This album deserves to be heard, and it deserves to be loved. If there's any justice, it will outsell all the TV manufactured rubbish in the charts, and give Bowie the incentive to carry on making music this good for another 35 years.
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on 30 November 2003
Bowies back, and undeniably on top form. Making musical chemistry yet again with producer Tony Visconti. Bowie really can't go wrong, with a strong tried and tested band including Mike Garson (Ziggy Stardust 1973), Earl Slick (Diamond Dogs Tour 1974) and the all inspiring Gail Ann Dorsey ( 1. Outside 1995).
Bowie wows us from start to finish with the likes of the fabulous "New Killer Star" and "Days". The brilliant self observation of "Never Get Old" will take you breath away as you begin to realise that Bowie, fast approaching 57, is spiritually younger than he has ever been.
All in all "Reality" needs not prove anything. David's voice unchanged by time, delivers a full to the brim 50 mins of superb music. It is up there with finest of the Thin White Duke's Albums, possibly the greatest since "Low".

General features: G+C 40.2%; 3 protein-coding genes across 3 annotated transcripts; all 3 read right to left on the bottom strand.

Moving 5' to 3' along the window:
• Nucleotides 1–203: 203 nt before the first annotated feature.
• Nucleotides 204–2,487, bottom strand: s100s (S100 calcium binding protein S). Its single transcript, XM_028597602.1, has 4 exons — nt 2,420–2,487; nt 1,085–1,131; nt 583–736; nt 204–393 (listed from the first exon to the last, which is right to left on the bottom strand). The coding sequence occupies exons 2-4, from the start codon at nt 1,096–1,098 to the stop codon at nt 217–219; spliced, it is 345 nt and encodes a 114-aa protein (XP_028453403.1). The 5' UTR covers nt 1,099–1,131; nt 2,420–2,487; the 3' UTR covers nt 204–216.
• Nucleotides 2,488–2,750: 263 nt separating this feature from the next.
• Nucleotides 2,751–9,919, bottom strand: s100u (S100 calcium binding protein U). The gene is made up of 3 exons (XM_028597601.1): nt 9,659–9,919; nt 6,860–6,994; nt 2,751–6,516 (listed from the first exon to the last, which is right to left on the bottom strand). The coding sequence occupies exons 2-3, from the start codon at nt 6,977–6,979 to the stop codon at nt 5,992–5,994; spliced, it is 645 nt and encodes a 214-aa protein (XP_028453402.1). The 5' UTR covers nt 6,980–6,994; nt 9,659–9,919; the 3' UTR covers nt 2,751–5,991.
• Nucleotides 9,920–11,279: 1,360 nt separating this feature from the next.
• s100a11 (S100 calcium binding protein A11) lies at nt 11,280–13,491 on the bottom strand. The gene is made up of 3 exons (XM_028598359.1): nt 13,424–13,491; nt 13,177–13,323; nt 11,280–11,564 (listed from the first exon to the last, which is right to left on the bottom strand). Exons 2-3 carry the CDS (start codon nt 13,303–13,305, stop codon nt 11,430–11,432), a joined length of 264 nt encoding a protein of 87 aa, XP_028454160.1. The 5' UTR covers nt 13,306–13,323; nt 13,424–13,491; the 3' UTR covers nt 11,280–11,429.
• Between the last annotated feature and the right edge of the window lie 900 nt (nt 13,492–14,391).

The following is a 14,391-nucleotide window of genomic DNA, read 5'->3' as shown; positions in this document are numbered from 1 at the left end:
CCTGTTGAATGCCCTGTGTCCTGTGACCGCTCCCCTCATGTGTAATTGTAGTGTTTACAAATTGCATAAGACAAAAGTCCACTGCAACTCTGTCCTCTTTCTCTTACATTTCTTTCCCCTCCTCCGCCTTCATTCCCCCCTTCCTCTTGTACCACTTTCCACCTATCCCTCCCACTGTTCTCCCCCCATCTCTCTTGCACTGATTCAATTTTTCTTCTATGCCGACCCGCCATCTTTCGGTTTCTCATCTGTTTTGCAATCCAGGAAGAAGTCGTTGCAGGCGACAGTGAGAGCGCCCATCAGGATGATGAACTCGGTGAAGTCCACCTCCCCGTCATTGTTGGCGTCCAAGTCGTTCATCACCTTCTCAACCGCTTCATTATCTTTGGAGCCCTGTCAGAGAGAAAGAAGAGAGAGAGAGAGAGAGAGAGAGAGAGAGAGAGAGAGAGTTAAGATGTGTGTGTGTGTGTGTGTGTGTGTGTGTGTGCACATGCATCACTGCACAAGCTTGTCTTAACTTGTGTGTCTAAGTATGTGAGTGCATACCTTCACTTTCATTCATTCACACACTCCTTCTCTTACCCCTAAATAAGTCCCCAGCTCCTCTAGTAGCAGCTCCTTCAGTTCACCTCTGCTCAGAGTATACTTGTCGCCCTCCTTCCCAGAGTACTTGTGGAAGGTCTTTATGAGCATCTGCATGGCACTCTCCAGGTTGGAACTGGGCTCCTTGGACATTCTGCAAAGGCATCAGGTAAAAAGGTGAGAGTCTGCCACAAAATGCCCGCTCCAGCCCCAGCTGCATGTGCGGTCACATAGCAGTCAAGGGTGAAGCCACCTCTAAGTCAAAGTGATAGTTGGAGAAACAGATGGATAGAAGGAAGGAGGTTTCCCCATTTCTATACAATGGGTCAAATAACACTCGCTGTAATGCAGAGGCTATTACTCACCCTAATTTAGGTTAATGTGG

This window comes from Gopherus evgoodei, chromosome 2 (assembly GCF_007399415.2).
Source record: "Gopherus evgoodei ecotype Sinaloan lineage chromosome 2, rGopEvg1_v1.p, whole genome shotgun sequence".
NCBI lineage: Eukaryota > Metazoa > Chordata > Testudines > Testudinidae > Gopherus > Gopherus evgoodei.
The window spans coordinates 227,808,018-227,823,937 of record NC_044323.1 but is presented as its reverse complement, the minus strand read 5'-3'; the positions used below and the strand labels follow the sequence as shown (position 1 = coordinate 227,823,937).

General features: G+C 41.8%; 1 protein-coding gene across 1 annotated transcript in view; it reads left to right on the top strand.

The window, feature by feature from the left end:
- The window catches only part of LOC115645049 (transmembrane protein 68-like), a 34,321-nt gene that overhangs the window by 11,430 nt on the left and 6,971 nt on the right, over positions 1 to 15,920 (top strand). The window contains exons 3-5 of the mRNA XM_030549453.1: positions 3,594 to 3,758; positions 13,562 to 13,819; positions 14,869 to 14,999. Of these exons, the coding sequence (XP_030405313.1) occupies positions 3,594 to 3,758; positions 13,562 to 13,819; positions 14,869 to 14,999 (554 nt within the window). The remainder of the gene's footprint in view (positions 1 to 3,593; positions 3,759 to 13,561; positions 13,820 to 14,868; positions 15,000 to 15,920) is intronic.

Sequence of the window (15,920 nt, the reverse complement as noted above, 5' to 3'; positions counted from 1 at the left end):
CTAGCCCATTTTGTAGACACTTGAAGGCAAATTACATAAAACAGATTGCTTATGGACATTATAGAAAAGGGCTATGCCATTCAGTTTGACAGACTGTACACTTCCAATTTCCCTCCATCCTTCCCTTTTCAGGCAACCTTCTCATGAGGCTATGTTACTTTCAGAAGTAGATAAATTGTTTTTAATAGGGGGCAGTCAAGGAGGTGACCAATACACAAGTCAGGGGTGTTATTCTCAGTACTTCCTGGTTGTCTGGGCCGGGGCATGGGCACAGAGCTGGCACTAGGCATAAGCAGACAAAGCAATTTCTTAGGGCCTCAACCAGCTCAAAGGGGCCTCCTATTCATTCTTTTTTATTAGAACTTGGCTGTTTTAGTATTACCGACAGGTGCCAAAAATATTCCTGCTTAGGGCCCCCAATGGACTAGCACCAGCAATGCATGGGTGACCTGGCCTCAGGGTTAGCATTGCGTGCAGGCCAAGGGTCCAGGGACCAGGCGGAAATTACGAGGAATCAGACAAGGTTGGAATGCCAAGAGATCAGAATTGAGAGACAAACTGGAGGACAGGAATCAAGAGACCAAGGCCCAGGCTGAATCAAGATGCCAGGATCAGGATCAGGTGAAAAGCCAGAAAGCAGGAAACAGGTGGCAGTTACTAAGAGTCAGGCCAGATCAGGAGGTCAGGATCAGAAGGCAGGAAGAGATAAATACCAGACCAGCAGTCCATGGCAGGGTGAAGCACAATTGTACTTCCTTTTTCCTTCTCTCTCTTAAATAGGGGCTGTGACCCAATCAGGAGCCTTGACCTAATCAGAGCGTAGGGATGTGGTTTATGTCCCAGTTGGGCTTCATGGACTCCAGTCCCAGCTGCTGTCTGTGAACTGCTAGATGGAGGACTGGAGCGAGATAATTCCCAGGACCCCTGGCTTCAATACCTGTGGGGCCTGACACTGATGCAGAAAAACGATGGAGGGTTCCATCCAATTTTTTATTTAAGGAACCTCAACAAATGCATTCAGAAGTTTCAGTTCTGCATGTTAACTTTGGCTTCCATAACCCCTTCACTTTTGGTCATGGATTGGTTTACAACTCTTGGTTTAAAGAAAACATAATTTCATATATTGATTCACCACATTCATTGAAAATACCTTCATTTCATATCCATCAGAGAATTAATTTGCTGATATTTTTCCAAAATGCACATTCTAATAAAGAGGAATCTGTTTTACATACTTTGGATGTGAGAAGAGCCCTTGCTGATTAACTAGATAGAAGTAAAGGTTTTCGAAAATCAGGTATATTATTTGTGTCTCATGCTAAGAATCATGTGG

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on 11 March 2017
Oh, this is a beauty!!

A stunning Bowie album - creative, imaginative and poignant in places. Just brilliant. Following on from Heathen, this certainly doesn't disappoint.

Every track is better than the last - there's nothing not to like about this at all.
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on 19 September 2003
Following hot on the heels of Heathen, Reality demonstrates that Bowie is on a musical role. Reality is nothing like Heathen; it is less pop music and more a mixture of hard rock and brooding mood music. There is no doubt that Bowie remains an enormous influence on modern music with this album. He sounds energetic, enthusiastic and innovative.